Metamaterial ideas for antennas
When using single subwavelength structures to control the scattering and emission of light, a very important consideration is what electric and magnetic multipole resonances a designed nano-object supports, and how these properties affect the scattering and emission of light. Once subwavelength objects are placed into arrays, the question is how these resonances conspire to collectively ensure a functional nano-antenna for emission, or a metasurface that shapes the wavefront or the polarization of impinging light. This knowledge can be used to realize a functional metamaterial with desired effective electric and magnetic material properties, or one with suitable diffraction effects.
This analysis defines two essential questions in nanophotonics: how the shape and material composition of an object results in electric and magnetic multipole moments on one hand, and on the other hand how interactions between simple building blocks give interesting emergent optical properties. In our group, we perform theory and experiments in these directions. In particular, we are very interested in how shape gives rise to artificial optical magnetism, optical activity, and chiroptical effects, and how fundamental constraints such as energy conservation in scattering constrain the available degrees of freedom.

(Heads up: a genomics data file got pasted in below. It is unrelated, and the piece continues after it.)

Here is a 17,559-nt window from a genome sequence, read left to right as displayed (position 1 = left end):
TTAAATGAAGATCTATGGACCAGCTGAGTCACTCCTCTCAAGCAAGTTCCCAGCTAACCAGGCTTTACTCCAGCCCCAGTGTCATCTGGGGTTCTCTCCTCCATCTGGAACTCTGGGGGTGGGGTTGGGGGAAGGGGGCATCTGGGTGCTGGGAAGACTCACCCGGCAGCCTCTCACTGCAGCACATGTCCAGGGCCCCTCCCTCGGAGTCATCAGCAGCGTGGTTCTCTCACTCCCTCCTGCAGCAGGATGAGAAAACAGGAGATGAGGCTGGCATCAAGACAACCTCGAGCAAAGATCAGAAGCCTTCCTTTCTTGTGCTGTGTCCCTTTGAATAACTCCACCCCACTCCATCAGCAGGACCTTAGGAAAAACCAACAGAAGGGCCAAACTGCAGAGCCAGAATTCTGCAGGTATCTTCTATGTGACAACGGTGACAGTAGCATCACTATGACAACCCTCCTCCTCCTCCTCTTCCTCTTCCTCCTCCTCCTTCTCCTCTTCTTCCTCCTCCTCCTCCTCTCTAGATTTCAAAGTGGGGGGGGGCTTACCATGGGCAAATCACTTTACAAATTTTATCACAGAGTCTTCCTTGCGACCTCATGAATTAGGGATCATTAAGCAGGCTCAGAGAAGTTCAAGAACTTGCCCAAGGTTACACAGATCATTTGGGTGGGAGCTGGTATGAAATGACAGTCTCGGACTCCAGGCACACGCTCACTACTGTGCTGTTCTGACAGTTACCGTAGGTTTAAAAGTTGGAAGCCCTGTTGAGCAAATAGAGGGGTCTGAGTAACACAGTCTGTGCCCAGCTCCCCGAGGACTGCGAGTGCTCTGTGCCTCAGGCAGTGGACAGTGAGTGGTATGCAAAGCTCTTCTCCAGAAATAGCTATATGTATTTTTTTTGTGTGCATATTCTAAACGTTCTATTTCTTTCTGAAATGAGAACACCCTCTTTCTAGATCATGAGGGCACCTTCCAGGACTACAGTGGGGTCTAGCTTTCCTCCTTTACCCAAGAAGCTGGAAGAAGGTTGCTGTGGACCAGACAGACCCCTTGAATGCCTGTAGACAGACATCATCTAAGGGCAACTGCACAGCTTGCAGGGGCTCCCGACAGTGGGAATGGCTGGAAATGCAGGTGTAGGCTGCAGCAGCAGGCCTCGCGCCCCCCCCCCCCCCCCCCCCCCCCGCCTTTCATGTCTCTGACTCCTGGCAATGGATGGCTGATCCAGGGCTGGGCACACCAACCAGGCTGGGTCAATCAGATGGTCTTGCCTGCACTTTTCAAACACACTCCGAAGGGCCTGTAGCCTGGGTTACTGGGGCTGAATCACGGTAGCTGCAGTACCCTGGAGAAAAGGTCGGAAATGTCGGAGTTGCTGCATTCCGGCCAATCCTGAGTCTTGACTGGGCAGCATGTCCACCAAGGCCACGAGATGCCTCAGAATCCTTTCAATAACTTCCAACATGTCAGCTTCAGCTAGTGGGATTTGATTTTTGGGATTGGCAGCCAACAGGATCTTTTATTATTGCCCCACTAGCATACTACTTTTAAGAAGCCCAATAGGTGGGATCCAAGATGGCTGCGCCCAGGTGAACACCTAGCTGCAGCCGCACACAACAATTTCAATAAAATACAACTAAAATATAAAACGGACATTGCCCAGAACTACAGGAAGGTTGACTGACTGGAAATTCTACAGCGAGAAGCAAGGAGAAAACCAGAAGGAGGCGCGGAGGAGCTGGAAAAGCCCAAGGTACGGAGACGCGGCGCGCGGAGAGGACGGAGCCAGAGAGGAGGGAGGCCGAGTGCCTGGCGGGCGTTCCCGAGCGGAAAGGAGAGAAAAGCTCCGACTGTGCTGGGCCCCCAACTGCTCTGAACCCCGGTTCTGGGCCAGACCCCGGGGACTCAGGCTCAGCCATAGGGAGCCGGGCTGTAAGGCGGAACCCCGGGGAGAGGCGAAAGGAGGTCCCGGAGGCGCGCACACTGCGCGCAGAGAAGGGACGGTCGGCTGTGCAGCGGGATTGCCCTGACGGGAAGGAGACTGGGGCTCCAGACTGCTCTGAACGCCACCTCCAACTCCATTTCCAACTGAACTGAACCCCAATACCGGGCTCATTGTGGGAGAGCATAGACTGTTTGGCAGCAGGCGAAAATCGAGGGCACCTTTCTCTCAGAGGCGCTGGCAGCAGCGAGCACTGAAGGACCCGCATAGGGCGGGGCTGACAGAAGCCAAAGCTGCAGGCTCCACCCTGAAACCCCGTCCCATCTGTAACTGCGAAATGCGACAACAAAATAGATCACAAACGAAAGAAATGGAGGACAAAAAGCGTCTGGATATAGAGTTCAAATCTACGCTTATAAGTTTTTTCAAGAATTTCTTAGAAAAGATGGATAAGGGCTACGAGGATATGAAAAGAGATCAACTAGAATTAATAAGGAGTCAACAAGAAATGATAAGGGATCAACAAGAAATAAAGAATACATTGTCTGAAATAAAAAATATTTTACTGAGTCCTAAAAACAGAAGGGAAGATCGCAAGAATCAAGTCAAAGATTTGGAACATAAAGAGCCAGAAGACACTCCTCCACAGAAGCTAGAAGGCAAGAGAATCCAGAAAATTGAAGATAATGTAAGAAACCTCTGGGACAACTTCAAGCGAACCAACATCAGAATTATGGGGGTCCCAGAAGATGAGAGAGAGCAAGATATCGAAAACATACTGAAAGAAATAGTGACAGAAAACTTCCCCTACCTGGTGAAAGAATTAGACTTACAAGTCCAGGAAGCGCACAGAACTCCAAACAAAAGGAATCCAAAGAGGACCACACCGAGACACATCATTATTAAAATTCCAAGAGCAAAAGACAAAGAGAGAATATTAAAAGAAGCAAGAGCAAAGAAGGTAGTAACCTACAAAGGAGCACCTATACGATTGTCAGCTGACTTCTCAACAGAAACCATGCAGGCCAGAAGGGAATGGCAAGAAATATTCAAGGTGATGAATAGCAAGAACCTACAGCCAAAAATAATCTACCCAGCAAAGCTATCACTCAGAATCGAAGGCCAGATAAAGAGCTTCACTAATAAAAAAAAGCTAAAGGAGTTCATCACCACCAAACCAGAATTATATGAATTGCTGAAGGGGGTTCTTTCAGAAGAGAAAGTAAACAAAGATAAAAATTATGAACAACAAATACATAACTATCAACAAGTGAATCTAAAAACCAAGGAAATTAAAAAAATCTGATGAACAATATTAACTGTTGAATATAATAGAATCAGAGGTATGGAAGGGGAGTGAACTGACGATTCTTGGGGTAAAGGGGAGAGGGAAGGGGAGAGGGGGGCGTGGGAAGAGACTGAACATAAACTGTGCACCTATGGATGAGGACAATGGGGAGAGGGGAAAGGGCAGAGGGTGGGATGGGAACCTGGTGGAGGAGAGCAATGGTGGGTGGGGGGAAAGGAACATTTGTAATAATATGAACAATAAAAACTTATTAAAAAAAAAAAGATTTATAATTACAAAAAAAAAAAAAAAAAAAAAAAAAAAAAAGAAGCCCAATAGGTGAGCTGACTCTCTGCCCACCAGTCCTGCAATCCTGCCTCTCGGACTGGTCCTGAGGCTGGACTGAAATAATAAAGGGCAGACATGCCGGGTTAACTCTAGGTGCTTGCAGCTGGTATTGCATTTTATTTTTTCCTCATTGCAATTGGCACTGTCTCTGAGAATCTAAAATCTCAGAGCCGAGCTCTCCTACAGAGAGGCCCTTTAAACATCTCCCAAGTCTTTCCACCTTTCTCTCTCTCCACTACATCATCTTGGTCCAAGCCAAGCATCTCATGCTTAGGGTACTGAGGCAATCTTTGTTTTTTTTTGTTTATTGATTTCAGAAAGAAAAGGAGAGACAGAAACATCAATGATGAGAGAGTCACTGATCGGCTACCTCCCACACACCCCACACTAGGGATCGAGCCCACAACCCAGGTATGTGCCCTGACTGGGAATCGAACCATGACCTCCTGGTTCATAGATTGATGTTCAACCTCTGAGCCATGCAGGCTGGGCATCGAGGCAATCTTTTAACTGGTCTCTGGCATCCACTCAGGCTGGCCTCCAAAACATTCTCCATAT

Focusing on tractable understanding with simple models for building blocks that can enter in self-consistent multiple scattering theories, we also study emergent optical scattering and emission characteristics of oligomers and lattices of building blocks. Also, we are interested in the interplay with complex surroundings, e.g. waveguides and cavities that funnel scattering, or structures that preferentially enhance magnetic or electric fields. Our theory tools include Green function methods, surface-integral equation methods, multiple scattering point dipole codes, grating and photonic crystal plane wave codes and fullwave modeling. Currently we are exploring the use of Quasi-Normal-Mode (QNM) expansion methods with the group of Lalanne.